Fairchild’s Parachute shop; last to let you down

  • Published
  • By Tech. Sgt. JT May III
  • 92nd Air Refueling Wing Public Affairs
Imagine running through your mental checklist while jumping out of an aircraft at 10,000 feet. You check your speed, free fall, steering and direction before preparing to hit the drop zone. One could see the endless possibilities of things that could go wrong, now couple that with the fear of wondering if the person packed your parachute correctly.
     The 336th Training Support Squadron Aircrew Flight Equipment shop alleviates this fear by having a "zero mistake" standard.
     "Our Quality Assurance program has to be 100 percent all the time," said Staff Sgt. Michael Brown, 336th TSS, Aircrew Flight Equipment shop NCO in charge. "A bad day or not paying attention to detail could result in someone's death."
     The shop is composed of fourteen members responsible for packing around 3,600 parachutes a year. On any given day, they have the expertise to pack various chutes to include Modified Improvised Reserve Parachute Systems, Butler HX-500 Reserve Parachute, MC-4 Freefall and C-9 Static systems. They are the only shop in the Department of Defense that does static line configuration of the C-9 system. The versatility of the shop is evident in the numbers, in the last two years the number of jumpers has increased from 42 to 120.
     Most members of the shop wear a parachute rigger badge. The badge denotes graduation from an Army Rigger Course.
     They are not only responsible for parachutes, but all equipment that is issued out such as flotation gear; aircraft escape slides and restraint systems. They maintain gear for both Water and Combat Survival School students. In return, this offers a close association with the Survival Evasion Resistance Escape community who regard them as family bridging the gap between operations and support.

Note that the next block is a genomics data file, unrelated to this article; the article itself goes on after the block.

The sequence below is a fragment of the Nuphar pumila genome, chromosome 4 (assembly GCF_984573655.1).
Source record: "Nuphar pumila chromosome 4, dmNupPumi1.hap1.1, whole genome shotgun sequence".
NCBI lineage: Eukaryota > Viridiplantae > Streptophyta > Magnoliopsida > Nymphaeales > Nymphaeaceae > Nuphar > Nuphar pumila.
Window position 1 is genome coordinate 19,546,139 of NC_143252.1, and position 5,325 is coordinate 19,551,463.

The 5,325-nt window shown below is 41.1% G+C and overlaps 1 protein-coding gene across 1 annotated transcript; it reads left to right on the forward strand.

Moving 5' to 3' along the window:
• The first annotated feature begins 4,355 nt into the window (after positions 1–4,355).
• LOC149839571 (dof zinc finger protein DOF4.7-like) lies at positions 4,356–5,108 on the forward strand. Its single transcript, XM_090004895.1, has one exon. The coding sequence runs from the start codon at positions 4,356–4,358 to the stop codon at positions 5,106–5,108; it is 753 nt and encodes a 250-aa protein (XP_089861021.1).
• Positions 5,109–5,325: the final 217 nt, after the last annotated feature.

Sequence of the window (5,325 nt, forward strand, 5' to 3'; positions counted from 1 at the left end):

The aircrew flight equipment specialists have to be jack of all trades to ensure the success of the SERE mission.
     Whether the gear goes to the desert or the ocean, equipment is taken to every environment imaginable. This offers unique training opportunities for shop members who are required to repair anything in order to facilitate the training of future pilots, navigators, aircrew members or SERE instructors.
     The members of the shops are silent heroes who know that they can never afford to make a mistake.
     "Every time I pack a chute or repair a flotation device, I imagine myself using the gear," said Airman 1st Class Shane Bedard, 336th Training Support Squadron, aircrew flight equipment specialist." I know it may be the last chance for life."